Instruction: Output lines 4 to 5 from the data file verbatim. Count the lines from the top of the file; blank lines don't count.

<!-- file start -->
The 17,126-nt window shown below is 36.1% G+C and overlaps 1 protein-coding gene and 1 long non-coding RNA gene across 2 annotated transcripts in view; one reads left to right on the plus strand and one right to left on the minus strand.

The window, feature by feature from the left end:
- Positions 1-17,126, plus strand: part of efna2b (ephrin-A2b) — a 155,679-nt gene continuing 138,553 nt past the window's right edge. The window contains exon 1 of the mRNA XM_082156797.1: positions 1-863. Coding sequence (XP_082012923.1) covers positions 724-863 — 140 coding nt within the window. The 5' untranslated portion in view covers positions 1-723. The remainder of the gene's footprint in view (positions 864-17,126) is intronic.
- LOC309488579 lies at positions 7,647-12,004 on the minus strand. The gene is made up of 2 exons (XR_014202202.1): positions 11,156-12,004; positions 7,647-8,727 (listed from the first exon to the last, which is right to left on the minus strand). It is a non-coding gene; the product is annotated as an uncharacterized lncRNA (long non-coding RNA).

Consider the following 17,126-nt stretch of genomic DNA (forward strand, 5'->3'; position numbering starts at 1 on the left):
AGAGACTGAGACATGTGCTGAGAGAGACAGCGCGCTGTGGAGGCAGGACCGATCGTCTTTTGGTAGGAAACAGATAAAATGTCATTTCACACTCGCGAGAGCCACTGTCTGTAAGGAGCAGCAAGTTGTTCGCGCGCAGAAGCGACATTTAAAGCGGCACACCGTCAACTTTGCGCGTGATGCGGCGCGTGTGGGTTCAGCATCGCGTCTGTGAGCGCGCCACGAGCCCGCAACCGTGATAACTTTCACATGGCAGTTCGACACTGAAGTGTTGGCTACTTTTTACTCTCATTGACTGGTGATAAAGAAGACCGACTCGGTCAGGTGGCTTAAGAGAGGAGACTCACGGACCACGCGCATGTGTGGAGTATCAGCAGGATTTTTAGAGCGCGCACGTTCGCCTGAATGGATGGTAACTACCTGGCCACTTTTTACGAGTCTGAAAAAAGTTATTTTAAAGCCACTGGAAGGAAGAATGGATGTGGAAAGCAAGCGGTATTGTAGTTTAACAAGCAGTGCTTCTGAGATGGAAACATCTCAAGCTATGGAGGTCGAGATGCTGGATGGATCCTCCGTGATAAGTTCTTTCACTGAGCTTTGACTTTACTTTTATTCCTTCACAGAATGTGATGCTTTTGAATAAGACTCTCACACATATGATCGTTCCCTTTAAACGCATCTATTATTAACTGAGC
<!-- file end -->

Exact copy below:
- LOC309488579 lies at positions 7,647-12,004 on the minus strand. The gene is made up of 2 exons (XR_014202202.1): positions 11,156-12,004; positions 7,647-8,727 (listed from the first exon to the last, which is right to left on the minus strand). It is a non-coding gene; the product is annotated as an uncharacterized lncRNA (long non-coding RNA).

Consider the following 17,126-nt stretch of genomic DNA (forward strand, 5'->3'; position numbering starts at 1 on the left):